dr. Akira EndoAssistant Professor
Expertise: Experimental astronomy with superconducting devices
|Group:||Terahertz Sensing (THZ)|
|Department of Microelectronics|
|Phone:||+31 15 27 88183|
Akira Endo received the Ph.D. degree in astronomy (with "Prize for Encouragement in Research, analogous to cum laude) from the School of Science, University of Tokyo in 2009 with a dissertation entitled "AlN Tunnel Barriers for Submillimeter Wave SIS Mixers." Since 2009, he is working as a postdoc researcher at the Kavli Institute of Nanoscience within the Delft University of Technology in the Netherlands. From November 2014, he is appointed as a tenure-track assistant professor at the EEMCS Department of Delft University of Technology. During 2011-2014, he conducted an NWO-Veni program and a JSPS postdoctoral research program "Probing the Cosmic History of Star Formation by Submillimeter Wave Ultrabroadband Spectroscopy using Superconducting Resonators." He has been granted a NWO-Vidi program starting from 2014 entitled "Dawn of Superconducting Astrophotonics." This project aims at the development and demonstration of a superconducting on-chip filterbank spectrometer DESHIMA, which capitalizes on the collaborative development of MKIDs at Delft University of Technology and SRON Netherlands Institute for Space Research.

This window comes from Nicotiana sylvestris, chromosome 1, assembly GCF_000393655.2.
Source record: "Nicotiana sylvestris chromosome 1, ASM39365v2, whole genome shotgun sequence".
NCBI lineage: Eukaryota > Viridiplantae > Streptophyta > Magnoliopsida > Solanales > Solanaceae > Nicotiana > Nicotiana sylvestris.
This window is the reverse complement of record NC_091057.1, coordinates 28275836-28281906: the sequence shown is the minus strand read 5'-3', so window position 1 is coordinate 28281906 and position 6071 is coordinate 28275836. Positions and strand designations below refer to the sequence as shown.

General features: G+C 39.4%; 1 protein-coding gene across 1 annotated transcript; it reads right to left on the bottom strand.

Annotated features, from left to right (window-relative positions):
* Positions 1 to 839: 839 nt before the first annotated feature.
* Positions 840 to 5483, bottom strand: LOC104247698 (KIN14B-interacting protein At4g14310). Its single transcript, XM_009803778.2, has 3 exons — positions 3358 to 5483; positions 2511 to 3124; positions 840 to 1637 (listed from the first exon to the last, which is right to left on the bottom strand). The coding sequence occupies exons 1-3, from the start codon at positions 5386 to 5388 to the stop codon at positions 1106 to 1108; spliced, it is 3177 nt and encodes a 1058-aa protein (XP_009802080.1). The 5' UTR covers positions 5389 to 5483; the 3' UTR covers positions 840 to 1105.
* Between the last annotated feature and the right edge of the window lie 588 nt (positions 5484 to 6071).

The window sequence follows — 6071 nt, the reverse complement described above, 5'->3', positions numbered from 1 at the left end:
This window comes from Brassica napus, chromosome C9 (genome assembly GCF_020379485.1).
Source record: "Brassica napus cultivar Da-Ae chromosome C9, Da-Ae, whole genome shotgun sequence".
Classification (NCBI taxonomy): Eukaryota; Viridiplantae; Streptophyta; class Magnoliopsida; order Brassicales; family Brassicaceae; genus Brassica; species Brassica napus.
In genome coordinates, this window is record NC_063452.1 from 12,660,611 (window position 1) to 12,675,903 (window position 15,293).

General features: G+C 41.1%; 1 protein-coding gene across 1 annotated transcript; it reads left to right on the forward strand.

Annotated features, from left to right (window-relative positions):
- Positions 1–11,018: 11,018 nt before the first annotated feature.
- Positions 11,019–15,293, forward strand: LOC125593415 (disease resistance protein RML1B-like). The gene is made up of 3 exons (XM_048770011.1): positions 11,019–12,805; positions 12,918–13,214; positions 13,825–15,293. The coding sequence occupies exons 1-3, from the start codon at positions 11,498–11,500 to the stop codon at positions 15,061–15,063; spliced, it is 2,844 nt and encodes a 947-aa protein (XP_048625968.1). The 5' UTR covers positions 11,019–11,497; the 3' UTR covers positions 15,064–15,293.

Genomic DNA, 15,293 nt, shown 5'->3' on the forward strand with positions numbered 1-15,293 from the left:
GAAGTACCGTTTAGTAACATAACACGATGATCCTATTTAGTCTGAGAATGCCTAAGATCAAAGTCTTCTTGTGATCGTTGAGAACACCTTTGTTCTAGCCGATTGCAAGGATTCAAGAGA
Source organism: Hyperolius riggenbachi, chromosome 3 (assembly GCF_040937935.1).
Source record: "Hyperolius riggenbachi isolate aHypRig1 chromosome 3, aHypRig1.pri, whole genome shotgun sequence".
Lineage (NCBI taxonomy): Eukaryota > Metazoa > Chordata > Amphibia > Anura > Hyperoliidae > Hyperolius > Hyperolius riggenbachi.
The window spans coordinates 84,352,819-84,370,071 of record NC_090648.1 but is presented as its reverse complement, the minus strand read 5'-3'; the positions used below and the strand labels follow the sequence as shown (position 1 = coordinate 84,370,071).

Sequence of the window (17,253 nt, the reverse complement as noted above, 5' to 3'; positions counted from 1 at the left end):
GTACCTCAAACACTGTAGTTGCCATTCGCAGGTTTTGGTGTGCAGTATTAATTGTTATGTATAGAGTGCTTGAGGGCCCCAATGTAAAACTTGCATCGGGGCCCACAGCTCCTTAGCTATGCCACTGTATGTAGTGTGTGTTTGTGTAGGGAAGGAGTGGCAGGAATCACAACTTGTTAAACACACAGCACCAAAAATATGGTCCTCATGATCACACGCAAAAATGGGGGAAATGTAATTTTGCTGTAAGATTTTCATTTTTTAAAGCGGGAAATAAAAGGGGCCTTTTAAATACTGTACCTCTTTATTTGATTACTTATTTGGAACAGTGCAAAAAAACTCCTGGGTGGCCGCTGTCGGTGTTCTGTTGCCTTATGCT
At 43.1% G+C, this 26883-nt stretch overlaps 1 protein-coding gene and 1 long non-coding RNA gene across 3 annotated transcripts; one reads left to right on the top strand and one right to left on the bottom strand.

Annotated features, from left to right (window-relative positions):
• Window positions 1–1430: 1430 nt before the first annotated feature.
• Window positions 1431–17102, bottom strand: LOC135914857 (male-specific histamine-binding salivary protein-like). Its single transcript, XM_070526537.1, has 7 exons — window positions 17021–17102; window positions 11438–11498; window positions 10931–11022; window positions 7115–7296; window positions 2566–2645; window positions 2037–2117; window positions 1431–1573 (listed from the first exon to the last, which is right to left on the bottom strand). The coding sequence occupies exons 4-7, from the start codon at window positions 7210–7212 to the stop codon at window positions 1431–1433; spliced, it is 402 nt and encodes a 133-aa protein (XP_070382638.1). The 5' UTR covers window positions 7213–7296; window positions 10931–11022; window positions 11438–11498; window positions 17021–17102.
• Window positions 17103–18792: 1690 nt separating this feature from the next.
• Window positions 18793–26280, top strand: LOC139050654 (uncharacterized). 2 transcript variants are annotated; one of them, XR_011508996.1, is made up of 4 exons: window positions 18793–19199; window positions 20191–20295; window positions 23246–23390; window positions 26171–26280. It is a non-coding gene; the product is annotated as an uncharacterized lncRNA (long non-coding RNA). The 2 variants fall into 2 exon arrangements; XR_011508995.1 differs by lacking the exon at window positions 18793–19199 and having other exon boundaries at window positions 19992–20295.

Endo's current research focuses on developing new types of instruments, which enable to observe galaxies in the early universe in new ways. Endo takes superconducting electronics and nanotechnology as his main toolbox, as there are still many unexplored properties of superconductors that can be used for detecting light, in various ways and with very high sensitivity.
Endo works together with his local colleagues at the TU Delft (Terahertz Sensing Group and Kavli Institute of Nanoscience), as well as several other national and foreign institutes such as SRON Netherlands Institute for Space Research, Leiden Observatory, Max Planck Institute of Radio Astronomy, University of Tokyo, and the National Astronomical Observatory of Japan.
DESHIMA (Deep Spectroscopic High-redshift Mapper)
Superconducting On-chip Spectrometer for Probing the Cosmic History of Star Formation
Last updated: 11 Aug 2017